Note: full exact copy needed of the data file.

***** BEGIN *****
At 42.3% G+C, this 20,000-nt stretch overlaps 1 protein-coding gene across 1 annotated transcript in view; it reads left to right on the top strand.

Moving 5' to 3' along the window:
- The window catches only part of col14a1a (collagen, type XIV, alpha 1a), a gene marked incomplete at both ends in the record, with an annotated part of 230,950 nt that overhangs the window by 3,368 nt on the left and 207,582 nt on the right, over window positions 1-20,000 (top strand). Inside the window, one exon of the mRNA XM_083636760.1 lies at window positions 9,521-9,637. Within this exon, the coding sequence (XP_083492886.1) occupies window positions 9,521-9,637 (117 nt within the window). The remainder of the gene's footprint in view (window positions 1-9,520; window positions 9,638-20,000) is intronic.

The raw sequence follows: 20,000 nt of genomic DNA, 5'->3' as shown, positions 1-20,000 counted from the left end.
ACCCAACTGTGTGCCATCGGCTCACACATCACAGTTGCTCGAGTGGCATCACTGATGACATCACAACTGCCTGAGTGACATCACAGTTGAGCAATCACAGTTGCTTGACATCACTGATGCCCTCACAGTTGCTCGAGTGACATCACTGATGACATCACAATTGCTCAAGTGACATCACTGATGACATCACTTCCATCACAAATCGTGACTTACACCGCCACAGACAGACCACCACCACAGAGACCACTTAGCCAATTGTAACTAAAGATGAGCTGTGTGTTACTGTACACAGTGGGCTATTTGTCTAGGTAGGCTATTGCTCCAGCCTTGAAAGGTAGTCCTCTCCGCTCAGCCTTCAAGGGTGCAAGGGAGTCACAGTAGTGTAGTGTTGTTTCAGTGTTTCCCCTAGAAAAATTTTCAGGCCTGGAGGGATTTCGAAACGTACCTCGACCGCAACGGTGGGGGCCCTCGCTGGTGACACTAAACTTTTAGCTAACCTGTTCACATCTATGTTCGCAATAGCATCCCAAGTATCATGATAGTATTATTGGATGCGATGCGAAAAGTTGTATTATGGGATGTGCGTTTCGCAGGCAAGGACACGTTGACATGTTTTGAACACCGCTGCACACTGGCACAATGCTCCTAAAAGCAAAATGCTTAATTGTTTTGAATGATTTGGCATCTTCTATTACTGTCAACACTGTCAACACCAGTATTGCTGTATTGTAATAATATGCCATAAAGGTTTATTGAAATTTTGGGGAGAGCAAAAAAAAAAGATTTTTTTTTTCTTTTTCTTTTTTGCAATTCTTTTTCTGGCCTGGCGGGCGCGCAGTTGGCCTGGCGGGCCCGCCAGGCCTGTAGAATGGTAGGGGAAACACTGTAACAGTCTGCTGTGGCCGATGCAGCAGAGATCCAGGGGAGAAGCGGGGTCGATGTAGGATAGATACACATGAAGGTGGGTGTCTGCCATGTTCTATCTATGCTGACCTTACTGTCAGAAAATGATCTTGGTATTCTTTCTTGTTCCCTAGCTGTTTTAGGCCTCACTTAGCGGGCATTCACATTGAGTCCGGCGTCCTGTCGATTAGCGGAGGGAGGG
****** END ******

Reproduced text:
At 42.3% G+C, this 20,000-nt stretch overlaps 1 protein-coding gene across 1 annotated transcript in view; it reads left to right on the top strand.

Moving 5' to 3' along the window:
- The window catches only part of col14a1a (collagen, type XIV, alpha 1a), a gene marked incomplete at both ends in the record, with an annotated part of 230,950 nt that overhangs the window by 3,368 nt on the left and 207,582 nt on the right, over window positions 1-20,000 (top strand). Inside the window, one exon of the mRNA XM_083636760.1 lies at window positions 9,521-9,637. Within this exon, the coding sequence (XP_083492886.1) occupies window positions 9,521-9,637 (117 nt within the window). The remainder of the gene's footprint in view (window positions 1-9,520; window positions 9,638-20,000) is intronic.

The raw sequence follows: 20,000 nt of genomic DNA, 5'->3' as shown, positions 1-20,000 counted from the left end.
ACCCAACTGTGTGCCATCGGCTCACACATCACAGTTGCTCGAGTGGCATCACTGATGACATCACAACTGCCTGAGTGACATCACAGTTGAGCAATCACAGTTGCTTGACATCACTGATGCCCTCACAGTTGCTCGAGTGACATCACTGATGACATCACAATTGCTCAAGTGACATCACTGATGACATCACTTCCATCACAAATCGTGACTTACACCGCCACAGACAGACCACCACCACAGAGACCACTTAGCCAATTGTAACTAAAGATGAGCTGTGTGTTACTGTACACAGTGGGCTATTTGTCTAGGTAGGCTATTGCTCCAGCCTTGAAAGGTAGTCCTCTCCGCTCAGCCTTCAAGGGTGCAAGGGAGTCACAGTAGTGTAGTGTTGTTTCAGTGTTTCCCCTAGAAAAATTTTCAGGCCTGGAGGGATTTCGAAACGTACCTCGACCGCAACGGTGGGGGCCCTCGCTGGTGACACTAAACTTTTAGCTAACCTGTTCACATCTATGTTCGCAATAGCATCCCAAGTATCATGATAGTATTATTGGATGCGATGCGAAAAGTTGTATTATGGGATGTGCGTTTCGCAGGCAAGGACACGTTGACATGTTTTGAACACCGCTGCACACTGGCACAATGCTCCTAAAAGCAAAATGCTTAATTGTTTTGAATGATTTGGCATCTTCTATTACTGTCAACACTGTCAACACCAGTATTGCTGTATTGTAATAATATGCCATAAAGGTTTATTGAAATTTTGGGGAGAGCAAAAAAAAAAGATTTTTTTTTTCTTTTTCTTTTTTGCAATTCTTTTTCTGGCCTGGCGGGCGCGCAGTTGGCCTGGCGGGCCCGCCAGGCCTGTAGAATGGTAGGGGAAACACTGTAACAGTCTGCTGTGGCCGATGCAGCAGAGATCCAGGGGAGAAGCGGGGTCGATGTAGGATAGATACACATGAAGGTGGGTGTCTGCCATGTTCTATCTATGCTGACCTTACTGTCAGAAAATGATCTTGGTATTCTTTCTTGTTCCCTAGCTGTTTTAGGCCTCACTTAGCGGGCATTCACATTGAGTCCGGCGTCCTGTCGATTAGCGGAGGGAGGG